Former prisoners take part in anniversary ceremonies: photo - PAP/Jacek Bednarczyk
The invited guests, including Russian Parliament's chairman Sergey Naryshkin, Polish Culture Minister Bogdan Zdrojewski, former prisoners, clergy and politicians from various countries, are marking the day the camp, located in southern Poland, was liberated by Soviet troops, after around 1.1 million died there at the hands of the occupying German Nazis, most of them Jews, but also Poles, Roma Gypsies, political prisoners and others.
In 2005, the UN General Assembly declared 27 January, the anniversary of the liberation of the Auschwitz-Birkenau death camp, as International Holocaust Remembrance Day.
Ceremonies began in the morning on Sunday with a Holy Mass for the victims and survivors of the Holocaust, celebrated at the Church of Divine Mercy, located near the former Auschwitz I camp., with the main ceremony commemorating Holocaust victims taking place at the Monument to the Victims in Birkenau in the afternoon.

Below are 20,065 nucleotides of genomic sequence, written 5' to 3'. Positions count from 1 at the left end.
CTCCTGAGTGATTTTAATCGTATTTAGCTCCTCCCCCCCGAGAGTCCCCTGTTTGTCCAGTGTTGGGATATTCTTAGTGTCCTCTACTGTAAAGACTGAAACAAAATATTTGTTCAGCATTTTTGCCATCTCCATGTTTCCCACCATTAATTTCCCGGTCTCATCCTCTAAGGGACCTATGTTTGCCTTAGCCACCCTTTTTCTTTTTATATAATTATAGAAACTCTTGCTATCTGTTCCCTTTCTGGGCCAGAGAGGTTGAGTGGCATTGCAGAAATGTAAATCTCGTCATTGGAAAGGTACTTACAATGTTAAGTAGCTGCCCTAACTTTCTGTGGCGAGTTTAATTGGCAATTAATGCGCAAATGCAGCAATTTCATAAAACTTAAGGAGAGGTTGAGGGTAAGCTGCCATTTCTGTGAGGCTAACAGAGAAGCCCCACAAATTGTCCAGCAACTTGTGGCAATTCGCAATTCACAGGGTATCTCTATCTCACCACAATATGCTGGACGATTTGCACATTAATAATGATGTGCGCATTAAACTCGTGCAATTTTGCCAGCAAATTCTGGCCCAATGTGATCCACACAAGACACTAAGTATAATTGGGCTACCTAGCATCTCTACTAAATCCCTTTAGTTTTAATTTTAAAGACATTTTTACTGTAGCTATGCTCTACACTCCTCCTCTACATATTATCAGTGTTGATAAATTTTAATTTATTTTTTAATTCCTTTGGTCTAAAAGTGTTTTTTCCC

The visual symbol of this year's celebration is a picture by a former prisoner, Halina Ołomucka, a Polish Jew, entitled "Liberation."
“This image highlights, on the one hand, the joy of the end of the camp ordeal, and yet the unimaginable toll of the camp experiences that the liberated will have to carry with them until the end of their days,” says director of the Auschwitz Museum, Piotr Cywiński.
As part of this year's commemorations, a new Russian exhibition is opening in block 14, prepared by the Central Museum of the Great Patriotic War in Moscow.
“People survived and gave testimony. Today, thanks to their words and also to the original extant remains of the camp space, we remember and we try to understand. The knowledge we have obtained imposes a fearful obligation on us,” Piotr Cywiński writes in the 2012 Auschwitz Memorial and Museum summary report, which was published on Friday.
On Germany's responsibility for the Holocaust, Chancellor Angela Merkel has said in a podcast on her official web site: "Naturally, we have an everlasting responsibility for the crimes of national-socialism, for the victims of World War II, and above all, for the Holocaust.”
“We must clearly say, to generation after generation, and say it again: with courage, each individual can help ensure that racism and anti-Semitism have no chance," Merkel added. (pg)